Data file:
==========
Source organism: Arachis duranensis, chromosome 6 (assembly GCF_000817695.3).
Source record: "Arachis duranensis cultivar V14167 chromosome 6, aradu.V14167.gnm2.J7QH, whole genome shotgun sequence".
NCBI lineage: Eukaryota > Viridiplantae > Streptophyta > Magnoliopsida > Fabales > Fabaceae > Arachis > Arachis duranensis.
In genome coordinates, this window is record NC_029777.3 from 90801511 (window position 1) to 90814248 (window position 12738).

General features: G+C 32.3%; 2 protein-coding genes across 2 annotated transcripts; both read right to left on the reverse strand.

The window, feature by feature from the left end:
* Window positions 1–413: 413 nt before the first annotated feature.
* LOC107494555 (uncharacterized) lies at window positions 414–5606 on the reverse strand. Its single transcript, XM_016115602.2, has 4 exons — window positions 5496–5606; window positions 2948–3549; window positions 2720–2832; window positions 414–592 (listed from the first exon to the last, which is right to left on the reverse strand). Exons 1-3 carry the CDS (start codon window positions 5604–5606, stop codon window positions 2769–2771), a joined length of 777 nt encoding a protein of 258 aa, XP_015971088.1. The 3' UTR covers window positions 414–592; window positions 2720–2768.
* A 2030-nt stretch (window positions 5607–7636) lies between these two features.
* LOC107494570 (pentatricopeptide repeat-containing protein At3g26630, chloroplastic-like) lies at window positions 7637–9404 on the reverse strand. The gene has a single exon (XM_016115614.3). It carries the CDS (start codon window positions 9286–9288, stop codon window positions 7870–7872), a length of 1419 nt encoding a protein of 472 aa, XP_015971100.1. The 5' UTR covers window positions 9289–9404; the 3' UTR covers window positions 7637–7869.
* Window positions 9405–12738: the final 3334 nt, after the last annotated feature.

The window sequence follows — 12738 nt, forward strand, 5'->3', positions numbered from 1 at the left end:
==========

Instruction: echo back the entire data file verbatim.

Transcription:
Source organism: Arachis duranensis, chromosome 6 (assembly GCF_000817695.3).
Source record: "Arachis duranensis cultivar V14167 chromosome 6, aradu.V14167.gnm2.J7QH, whole genome shotgun sequence".
NCBI lineage: Eukaryota > Viridiplantae > Streptophyta > Magnoliopsida > Fabales > Fabaceae > Arachis > Arachis duranensis.
In genome coordinates, this window is record NC_029777.3 from 90801511 (window position 1) to 90814248 (window position 12738).

General features: G+C 32.3%; 2 protein-coding genes across 2 annotated transcripts; both read right to left on the reverse strand.

The window, feature by feature from the left end:
* Window positions 1–413: 413 nt before the first annotated feature.
* LOC107494555 (uncharacterized) lies at window positions 414–5606 on the reverse strand. Its single transcript, XM_016115602.2, has 4 exons — window positions 5496–5606; window positions 2948–3549; window positions 2720–2832; window positions 414–592 (listed from the first exon to the last, which is right to left on the reverse strand). Exons 1-3 carry the CDS (start codon window positions 5604–5606, stop codon window positions 2769–2771), a joined length of 777 nt encoding a protein of 258 aa, XP_015971088.1. The 3' UTR covers window positions 414–592; window positions 2720–2768.
* A 2030-nt stretch (window positions 5607–7636) lies between these two features.
* LOC107494570 (pentatricopeptide repeat-containing protein At3g26630, chloroplastic-like) lies at window positions 7637–9404 on the reverse strand. The gene has a single exon (XM_016115614.3). It carries the CDS (start codon window positions 9286–9288, stop codon window positions 7870–7872), a length of 1419 nt encoding a protein of 472 aa, XP_015971100.1. The 5' UTR covers window positions 9289–9404; the 3' UTR covers window positions 7637–7869.
* Window positions 9405–12738: the final 3334 nt, after the last annotated feature.

The window sequence follows — 12738 nt, forward strand, 5'->3', positions numbered from 1 at the left end: